Manage cholesterol levels through dietary fats
February 26, 2013
FORT LEE, Va. (Feb. 26, 2013) -- Improving your cholesterol levels is an important way to increase your heart's health as it reduces the chance for developing plaques in your cardiovascular system.
Plaques comprised of oxidized LDL cholesterol and macrophages (a type of white blood cell) can build within your arteries and block the passage of oxygen-rich blood, leading to damage of the tissue beyond the occlusion.
Additionally, surfaces lining the arteries are more prone to damage at those places where plaques are built up and can rupture, leading to particles breaking off and moving through the arterial system to the point where they are too large to pass. This also causes damage to tissues beyond the blockage.
It is important for you to know your cholesterol levels, determined by a blood test that your medical provider would order, and whether the results show any need for change.
Lifestyle changes -- improvements to diet and physical activity -- are usually recommended as first-line treatment for elevated cholesterol and/or triglyceride levels.
One of the most important things to change in your diet if you find that your cholesterol levels are not in the healthy range (green in the accompanying) is to improve the quality of fats in your diet.
Fat has a number of important roles in the body, which is why it is recommended that a portion of your daily calories come from fat. However, saturated and trans fats are what contribute to the formation of LDL cholesterol, the "bad" kind that is responsible for the formation of plaques in the cardiovascular system. It is important to know how to substitute healthier fats for those that contribute to risk for disease.
The Therapeutic Lifestyle Changes Diet, which was developed by the National Cholesterol Education Program of the National Institutes of Health, recommends that 25-35 percent of your daily calories come from fat and that less than 7 percent of your daily calories come from saturated fat. Saturated fats are solid at room temperature, and come largely from animal foods (though there are a few saturated fats that are from plant sources, such as coconut and palm kernel oils).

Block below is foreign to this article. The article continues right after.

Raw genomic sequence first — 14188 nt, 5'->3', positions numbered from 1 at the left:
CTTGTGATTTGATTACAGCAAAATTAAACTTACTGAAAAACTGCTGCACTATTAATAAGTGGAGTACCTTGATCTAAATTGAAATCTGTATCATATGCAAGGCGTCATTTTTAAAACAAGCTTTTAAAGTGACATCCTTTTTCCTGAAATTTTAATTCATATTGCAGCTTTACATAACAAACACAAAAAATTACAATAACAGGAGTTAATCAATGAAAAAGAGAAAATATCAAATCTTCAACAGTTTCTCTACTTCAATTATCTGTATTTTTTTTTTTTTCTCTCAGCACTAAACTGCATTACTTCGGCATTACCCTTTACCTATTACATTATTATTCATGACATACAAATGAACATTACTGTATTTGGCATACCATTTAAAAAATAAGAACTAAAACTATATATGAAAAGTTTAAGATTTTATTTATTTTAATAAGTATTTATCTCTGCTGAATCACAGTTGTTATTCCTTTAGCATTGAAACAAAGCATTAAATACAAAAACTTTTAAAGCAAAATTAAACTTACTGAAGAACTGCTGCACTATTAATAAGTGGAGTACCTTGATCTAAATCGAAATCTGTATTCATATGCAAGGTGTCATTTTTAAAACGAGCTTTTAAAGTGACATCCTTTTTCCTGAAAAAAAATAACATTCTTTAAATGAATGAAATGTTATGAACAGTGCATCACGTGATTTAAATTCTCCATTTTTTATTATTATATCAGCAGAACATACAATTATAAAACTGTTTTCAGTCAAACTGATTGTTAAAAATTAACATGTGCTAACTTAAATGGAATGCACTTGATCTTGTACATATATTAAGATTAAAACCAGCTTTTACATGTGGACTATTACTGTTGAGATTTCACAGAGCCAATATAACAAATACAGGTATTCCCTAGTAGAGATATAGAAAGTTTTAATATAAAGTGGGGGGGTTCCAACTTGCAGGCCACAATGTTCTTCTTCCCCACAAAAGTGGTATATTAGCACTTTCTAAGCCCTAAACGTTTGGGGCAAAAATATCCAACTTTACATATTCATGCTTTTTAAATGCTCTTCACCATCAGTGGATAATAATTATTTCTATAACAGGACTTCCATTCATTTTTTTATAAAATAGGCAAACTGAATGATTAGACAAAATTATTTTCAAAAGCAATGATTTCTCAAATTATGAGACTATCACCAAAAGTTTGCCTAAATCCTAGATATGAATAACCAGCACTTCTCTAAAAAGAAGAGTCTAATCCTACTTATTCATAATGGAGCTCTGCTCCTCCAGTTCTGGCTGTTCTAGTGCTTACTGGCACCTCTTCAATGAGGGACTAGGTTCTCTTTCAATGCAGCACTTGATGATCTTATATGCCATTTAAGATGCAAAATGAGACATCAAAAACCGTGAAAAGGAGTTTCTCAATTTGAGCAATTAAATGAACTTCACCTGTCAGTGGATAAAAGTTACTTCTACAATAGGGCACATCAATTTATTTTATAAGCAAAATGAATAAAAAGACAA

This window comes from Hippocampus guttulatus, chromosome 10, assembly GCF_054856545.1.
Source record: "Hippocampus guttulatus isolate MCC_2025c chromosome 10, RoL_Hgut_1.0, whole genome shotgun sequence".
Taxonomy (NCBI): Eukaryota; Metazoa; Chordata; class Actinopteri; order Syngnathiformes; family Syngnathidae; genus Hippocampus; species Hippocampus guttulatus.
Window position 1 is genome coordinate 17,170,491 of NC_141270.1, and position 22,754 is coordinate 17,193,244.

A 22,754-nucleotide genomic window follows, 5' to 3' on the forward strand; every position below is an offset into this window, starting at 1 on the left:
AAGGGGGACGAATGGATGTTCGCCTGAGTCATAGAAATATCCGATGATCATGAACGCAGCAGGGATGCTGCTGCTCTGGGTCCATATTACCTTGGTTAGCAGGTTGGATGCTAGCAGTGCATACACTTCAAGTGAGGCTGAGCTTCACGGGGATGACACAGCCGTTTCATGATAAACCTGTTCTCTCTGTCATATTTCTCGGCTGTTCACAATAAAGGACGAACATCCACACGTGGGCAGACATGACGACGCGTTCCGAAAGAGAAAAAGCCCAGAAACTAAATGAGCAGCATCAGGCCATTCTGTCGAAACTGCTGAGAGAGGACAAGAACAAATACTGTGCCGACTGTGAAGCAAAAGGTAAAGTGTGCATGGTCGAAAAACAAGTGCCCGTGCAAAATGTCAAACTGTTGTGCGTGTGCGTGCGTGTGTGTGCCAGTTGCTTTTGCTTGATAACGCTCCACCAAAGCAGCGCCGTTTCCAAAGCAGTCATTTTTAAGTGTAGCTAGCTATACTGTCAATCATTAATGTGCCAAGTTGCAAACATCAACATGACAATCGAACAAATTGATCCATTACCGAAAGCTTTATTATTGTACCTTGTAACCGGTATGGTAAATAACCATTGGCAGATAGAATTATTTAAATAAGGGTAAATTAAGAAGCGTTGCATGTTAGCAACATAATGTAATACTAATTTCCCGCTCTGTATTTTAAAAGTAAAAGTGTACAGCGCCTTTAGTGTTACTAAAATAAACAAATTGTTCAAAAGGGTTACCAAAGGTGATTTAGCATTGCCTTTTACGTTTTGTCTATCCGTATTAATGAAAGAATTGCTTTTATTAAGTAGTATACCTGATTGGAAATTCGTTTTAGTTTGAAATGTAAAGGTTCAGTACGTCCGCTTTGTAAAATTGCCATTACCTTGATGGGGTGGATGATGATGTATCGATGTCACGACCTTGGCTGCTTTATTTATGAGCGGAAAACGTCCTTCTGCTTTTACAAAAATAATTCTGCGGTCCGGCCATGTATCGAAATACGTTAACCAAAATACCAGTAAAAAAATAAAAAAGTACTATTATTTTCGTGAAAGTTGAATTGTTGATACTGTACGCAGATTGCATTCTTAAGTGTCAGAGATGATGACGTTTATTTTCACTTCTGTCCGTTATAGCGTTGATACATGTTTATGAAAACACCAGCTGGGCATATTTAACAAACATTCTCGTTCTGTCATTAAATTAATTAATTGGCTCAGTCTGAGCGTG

Marbling in beef, the fat between muscles in pork, the fat under the skin in poultry as well as the fat in dairy products are all sources of saturated fat. Generally, you can improve the leanness of your meat choices by selecting cuts with "loin" or "round" in the cut name.
Trans fats are solid, plant-based fats that occur through hydrogenation of oils, and should be minimized in the diet as much as possible because they not only raise LDL cholesterol but also lower HDL cholesterol (the good kind, which if above 60 mg/dl, has a cardioprotective effect). Trans fats are found in solid shortenings and some margarine products, as well as commercially prepared foods made with these products. You can identify trans fats in your packaged food choices when you see "hydrogenated" or "partially hydrogenated" in the ingredient list that is usually found just below the Nutrition Facts label.
Lowering the amount of saturated and trans fats consumed daily should be accompanied by an increase in intake of unsaturated fats. There are two kinds, monounsaturated and polyunsaturated, and both can help to lower LDL cholesterol levels when fat calories in the diet come from these sources rather than saturated and trans fats. Particularly good sources of monounsaturated fats are olives/olive oil, canola oil, peanuts/peanut oil, sunflower oil, avocado, and many nuts and seeds.
Polyunsaturated fats are important in the diet also, since they are the source for essential fatty acids (the body needs them but cannot formulate them from other constituents within the body). Polyunsaturated fats are found in many common cooking oils, as well as nuts and seeds.
Omega 3 fatty acids are one type of polyunsaturated fat and are important to heart health due to their anti-inflammatory effect as well as helping to manage blood pressure and prevent clotting. You can find omega 3 fatty acids in fatty fish such as salmon, mackerel, halibut, tuna (white albacore has more than chunk light), sardines and herring. Plant-based omega 3 fatty acid sources include walnuts, flax seed, broccoli and leafy greens among others.
While dietary cholesterol's influence on blood cholesterol levels has been debated in recent years, it is still important to remain conscious of how much you are regularly consuming. Current recommendations are for healthy individuals to limit their daily intake to 300 mg, while those with or at risk for heart disease should limit intake to 200 mg daily.
Dietary cholesterol is found in animal foods, and usually in sources high in saturated fat, so paying attention to foods high in saturated fat also helps in paying attention to cholesterol intake. However, eggs and shellfish are the exception, being relatively low in saturated fat content but high in cholesterol.
Now you know the importance of the kinds of fats in your diet and how to optimize them for your heart's health. Next week, we will look at soy, soluble fiber and plant stanols/sterols and their beneficial effects on your cholesterol level.